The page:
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South Africa has a complicated history. Apartheid only ended 23 years ago, and although the country has undergone massive changes since then, the effects are still felt today.
Before you visit South Africa it’s important to learn about its turbulent past and vibrant culture and my favourite way to do this is through books. I didn’t read any history books but instead learnt through memoirs and novels by (mostly) South African writers sharing their experiences.
If you don’t have time to read them all, I’ve put an asterisk (*) next to the books I most recommend.
Non-Fiction Books About South Africa
If you only read one book before visiting South Africa, make it Long Walk to Freedom. Nelson Mandela’s autobiography tells his inspiring story from childhood to the fight against apartheid, his 27 years in prison, and how he negotiated with his oppressors for the first democratic elections in South Africa and became president. It’s a long book but very much worthwhile and a truly remarkable story.
Invictus (also known as Playing the Enemy) is the perfect follow up to Long Walk to Freedom. It’s a moving and heart-warming story of how Nelson Mandela used the national rugby team, the Springboks—long an embodiment of white-supremacist rule—to bring together South Africans as they prepared to host the 1995 Rugby World Cup. Mandela reached out to his old enemies rather than punishing them for the sins of the past, as he knew that trying to understand them was the only way to peace.
The Invictus film is also worth seeing but the book is much more detailed.
Born a Crime is a fascinating memoir by South African comedian Trevor Noah, who now hosts The Daily Show. It focuses on his childhood, both pre and post apartheid, as a mixed race child at a time when his parents relationship was against the law. His stories are both funny and tragic as he struggles to find his place in a world where he wasn't supposed to exist.
No Future Without Forgiveness is the disturbing but inspiring story of the Truth and Reconciliation Commission, which aimed to help heal the country and bring about a reconciliation of its people by uncovering the truth about human rights violations that occurred during apartheid. The horrors of apartheid are hard to hear but the ability of many of the victims to forgive is impressive.
Rian Malan is a white liberal who descended from some of the most racist Afrikaners in South Africa. My Traitors Heart is a brutally honest look at his struggle with being an anti-apartheid white with many black friends who was still afraid of blacks during the height of the conflict in the 80s. This isn’t an easy read, featuring horrific tales of apartheid, but it’s a powerful book.
Novels Set in South Africa
Cry, the Beloved Country is a classic South African novel from 1948. It’s a moving story of the Zulu pastor Stephen Kumalo and his children set against the background of a land and a people riven by racial injustice. It’s beautifully written, poetic, powerful, tragic and somewhat hopeful. It took me a while to get into it but I ended up loving it.
The Power of One is a captivating novel about Peekay, a white boy of English descent growing up in South Africa in the 1930s and 40s. After being bullied by the Boers in his boarding school he meets a boxer on a train who changes his life and inspires his ambition to become the welterweight champion of the world. It’s a fantastic story with a rich cast of characters that’s about so much more than boxing.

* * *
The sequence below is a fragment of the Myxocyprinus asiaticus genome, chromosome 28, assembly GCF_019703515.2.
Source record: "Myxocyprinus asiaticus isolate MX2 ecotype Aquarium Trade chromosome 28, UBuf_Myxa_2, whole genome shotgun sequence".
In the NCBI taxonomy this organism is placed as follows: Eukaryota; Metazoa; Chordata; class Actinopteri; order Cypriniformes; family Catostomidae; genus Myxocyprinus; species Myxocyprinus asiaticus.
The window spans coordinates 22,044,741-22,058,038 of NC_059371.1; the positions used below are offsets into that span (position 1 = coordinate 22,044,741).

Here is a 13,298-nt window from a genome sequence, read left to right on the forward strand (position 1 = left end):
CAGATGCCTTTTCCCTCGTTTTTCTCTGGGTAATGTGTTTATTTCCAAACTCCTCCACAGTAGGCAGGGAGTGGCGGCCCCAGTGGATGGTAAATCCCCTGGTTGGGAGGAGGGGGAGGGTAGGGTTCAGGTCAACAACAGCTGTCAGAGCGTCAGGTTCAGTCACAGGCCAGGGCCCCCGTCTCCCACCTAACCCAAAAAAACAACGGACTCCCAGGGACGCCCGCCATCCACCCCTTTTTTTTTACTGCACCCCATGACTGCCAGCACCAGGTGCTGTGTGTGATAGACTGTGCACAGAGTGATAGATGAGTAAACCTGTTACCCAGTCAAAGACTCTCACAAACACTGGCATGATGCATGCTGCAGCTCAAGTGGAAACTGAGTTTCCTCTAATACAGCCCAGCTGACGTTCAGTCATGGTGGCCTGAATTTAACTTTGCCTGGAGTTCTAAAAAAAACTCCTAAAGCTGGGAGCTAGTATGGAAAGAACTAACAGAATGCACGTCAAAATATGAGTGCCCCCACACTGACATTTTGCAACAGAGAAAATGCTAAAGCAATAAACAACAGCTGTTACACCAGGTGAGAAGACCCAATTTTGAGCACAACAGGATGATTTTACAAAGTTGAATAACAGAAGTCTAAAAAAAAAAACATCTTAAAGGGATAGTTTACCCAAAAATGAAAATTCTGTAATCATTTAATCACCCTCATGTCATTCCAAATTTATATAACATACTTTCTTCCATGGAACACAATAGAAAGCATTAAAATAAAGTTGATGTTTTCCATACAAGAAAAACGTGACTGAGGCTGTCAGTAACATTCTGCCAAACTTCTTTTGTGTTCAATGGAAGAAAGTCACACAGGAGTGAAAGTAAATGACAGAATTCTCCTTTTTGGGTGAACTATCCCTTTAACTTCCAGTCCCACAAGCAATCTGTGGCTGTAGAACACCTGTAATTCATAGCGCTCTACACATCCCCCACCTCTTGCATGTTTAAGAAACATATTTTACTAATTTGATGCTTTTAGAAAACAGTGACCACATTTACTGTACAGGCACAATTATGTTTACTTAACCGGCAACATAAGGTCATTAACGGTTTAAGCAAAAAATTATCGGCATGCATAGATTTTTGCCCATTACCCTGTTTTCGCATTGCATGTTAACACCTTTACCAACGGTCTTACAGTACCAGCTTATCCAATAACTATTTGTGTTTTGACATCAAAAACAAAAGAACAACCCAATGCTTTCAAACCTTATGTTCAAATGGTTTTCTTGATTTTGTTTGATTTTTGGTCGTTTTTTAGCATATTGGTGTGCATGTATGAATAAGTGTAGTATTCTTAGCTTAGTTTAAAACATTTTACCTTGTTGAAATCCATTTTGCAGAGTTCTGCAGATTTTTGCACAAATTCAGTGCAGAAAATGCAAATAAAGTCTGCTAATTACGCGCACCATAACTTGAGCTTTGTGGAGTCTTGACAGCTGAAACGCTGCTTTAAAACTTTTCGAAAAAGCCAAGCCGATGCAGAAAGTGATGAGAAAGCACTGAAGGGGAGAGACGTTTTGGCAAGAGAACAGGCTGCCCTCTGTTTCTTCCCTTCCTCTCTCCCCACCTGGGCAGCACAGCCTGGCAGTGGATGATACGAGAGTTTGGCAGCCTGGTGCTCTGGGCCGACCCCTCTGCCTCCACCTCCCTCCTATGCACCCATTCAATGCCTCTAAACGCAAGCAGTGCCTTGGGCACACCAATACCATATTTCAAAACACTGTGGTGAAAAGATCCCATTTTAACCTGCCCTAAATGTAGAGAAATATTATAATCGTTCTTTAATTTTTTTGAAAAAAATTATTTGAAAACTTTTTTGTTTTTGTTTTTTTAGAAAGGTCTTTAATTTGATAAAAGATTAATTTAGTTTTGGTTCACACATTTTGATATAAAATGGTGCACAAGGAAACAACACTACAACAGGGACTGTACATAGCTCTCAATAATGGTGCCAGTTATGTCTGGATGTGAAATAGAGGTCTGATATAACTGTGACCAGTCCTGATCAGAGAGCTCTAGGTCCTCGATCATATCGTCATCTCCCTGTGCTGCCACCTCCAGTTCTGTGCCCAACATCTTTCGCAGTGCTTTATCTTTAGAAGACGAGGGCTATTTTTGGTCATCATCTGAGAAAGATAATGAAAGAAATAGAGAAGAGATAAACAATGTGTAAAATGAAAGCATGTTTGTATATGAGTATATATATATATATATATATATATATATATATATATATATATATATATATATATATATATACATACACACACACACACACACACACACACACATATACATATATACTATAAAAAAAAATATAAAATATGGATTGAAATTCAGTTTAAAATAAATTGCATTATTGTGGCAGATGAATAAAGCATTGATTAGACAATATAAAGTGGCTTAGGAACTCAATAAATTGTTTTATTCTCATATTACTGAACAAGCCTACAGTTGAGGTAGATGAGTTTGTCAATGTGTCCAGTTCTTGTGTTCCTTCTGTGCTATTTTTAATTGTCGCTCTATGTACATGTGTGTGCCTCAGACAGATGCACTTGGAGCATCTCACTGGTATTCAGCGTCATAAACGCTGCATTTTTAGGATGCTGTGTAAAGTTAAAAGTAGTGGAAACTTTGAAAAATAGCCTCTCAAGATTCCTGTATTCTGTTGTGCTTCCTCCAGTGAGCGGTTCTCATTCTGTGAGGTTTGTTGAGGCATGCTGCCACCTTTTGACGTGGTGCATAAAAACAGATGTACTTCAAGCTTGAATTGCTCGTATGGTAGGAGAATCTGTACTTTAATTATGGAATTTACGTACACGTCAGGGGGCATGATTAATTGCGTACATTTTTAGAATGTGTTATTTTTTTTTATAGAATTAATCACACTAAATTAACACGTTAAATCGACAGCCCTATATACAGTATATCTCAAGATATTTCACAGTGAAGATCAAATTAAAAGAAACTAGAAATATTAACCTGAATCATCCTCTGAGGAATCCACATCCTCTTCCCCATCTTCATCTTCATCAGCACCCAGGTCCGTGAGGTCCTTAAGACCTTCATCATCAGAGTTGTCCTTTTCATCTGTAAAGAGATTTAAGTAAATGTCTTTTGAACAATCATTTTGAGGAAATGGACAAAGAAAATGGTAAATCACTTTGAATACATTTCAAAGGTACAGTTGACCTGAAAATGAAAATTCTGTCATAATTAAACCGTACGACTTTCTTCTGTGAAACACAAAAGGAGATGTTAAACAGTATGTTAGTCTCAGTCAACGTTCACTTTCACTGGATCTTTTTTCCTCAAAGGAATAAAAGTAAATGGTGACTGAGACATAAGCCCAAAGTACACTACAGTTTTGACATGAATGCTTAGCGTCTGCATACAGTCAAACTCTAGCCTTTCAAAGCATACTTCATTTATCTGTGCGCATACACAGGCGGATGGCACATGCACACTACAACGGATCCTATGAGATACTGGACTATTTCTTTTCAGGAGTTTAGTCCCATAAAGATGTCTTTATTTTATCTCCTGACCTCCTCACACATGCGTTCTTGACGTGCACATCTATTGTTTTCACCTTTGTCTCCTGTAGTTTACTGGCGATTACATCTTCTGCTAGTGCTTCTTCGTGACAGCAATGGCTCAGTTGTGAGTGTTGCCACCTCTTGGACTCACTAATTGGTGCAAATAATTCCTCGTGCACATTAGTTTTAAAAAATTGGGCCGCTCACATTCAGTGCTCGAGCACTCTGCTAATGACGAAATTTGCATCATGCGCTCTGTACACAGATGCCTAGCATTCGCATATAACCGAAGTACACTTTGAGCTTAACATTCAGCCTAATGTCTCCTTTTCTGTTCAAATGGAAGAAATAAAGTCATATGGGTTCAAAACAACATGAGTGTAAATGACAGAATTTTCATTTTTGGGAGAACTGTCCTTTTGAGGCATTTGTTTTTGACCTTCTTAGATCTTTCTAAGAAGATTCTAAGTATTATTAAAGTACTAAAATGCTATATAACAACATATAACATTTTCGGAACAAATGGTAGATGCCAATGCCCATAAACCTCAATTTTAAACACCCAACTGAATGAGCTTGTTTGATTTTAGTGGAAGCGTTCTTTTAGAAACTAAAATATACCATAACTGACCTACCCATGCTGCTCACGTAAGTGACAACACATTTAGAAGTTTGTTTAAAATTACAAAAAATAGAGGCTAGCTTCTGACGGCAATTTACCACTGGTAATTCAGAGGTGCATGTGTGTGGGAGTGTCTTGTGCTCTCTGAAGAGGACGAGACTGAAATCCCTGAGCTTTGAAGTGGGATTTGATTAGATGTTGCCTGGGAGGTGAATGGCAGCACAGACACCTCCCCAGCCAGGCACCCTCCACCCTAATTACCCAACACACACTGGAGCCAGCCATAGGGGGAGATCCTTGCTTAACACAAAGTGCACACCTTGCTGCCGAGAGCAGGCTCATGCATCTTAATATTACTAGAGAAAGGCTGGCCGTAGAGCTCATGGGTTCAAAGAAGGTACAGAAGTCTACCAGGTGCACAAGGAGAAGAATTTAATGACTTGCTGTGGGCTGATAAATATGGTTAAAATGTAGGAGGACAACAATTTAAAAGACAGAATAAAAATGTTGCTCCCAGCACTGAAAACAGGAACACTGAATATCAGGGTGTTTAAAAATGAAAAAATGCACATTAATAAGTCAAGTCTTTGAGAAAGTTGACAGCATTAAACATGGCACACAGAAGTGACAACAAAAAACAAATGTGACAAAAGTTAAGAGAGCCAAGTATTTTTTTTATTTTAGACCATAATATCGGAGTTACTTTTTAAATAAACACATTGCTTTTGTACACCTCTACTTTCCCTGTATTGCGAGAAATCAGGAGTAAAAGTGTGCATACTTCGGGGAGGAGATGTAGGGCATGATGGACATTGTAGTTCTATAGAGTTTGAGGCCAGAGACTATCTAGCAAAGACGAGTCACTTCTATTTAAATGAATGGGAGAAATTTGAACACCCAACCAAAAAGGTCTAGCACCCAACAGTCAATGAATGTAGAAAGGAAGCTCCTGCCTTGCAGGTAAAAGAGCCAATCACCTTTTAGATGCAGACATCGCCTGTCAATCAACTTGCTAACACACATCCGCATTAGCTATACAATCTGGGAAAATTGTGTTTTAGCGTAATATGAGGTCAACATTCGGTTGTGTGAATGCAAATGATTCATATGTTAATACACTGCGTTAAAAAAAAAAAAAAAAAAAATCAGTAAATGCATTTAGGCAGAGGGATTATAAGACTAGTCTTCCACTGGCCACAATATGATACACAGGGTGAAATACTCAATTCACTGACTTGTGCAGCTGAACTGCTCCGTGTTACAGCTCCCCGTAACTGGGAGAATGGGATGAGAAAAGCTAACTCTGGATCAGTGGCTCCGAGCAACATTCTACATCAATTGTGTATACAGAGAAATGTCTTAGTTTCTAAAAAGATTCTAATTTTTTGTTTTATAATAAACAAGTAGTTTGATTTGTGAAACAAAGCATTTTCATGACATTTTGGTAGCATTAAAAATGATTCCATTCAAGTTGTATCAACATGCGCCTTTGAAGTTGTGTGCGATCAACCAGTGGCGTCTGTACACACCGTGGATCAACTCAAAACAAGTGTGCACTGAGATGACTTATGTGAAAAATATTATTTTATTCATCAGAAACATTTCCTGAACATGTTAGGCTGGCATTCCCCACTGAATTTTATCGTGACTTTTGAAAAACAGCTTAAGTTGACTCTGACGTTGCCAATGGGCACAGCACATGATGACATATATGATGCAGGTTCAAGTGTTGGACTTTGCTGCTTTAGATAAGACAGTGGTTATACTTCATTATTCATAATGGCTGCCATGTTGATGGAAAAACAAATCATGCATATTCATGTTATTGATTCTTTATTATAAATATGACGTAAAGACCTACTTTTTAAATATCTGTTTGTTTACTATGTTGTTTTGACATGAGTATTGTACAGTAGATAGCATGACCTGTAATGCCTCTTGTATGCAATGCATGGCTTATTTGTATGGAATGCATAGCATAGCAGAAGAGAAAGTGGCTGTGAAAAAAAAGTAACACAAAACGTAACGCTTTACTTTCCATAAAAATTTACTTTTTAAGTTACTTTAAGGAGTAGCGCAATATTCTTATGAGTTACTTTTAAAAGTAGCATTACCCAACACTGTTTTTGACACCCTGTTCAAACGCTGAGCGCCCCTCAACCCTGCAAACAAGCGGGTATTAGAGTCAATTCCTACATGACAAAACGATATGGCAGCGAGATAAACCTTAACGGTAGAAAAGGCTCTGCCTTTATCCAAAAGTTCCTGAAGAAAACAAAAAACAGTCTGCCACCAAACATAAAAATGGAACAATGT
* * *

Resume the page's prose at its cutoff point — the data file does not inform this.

I was sad to leave Peekay behind when I finished The Power of One, so I was excited to discover there’s a sequel. Tandia follows Peekay during his university and adult years and introduces another major character, a mixed race Black/Indian girl. As in the first book, there are many disturbing scenes, but it’s a compelling read and I didn’t even realise it was 900 pages long until I finished it—I didn’t want it to end.
The Housemaid’s Daughter is set in a small town in South Africa’s Karoo desert region and follows the life of two women and their forbidden friendship: Ada, a black girl growing up in a white household as a maid and Cathleen, the mistress of the house, who resists the pressures of apartheid society and loves Ada like a daughter.
Bitter Fruit is set post apartheid during the Truth and Reconciliation Commission. It’s a bleak but gripping tale about a country facing reality after a miracle and how one family deals with the changing times.
The Woman Next Door is the most contemporary of the South African novels I read set in the wealthy suburb of Constantia in Cape Town. Two cranky old ladies, one white, one black, both had successful careers and are now retired widows living next door to each other. The story follows their gradual journey from enemies to friendship. The novel raises issues about post-apartheid South Africa—land claims, the treatment of black staff, whites ignoring racism—and explores the themes of ageing and regrets.
I felt I had to include one book by J.M. Coetzee, South Africa’s most internationally acclaimed writer, but honestly I haven’t enjoyed the two books I’ve read by him, which are both very bleak with unlikeable male characters.
Set in post-apartheid South Africa, Disgrace tells the story of David Lurie, a twice divorced English professor who is disgraced after an affair with a student. He leaves Cape Town to visit his daughter’s farm in a rural community where racial tensions are running high. All the books I read about South Africa are depressing to some extent, but Disgrace was just too much. That said, it won the Man Booker Prize in 1999, so you might want to try it for yourself.
What’s your favourite book about South Africa?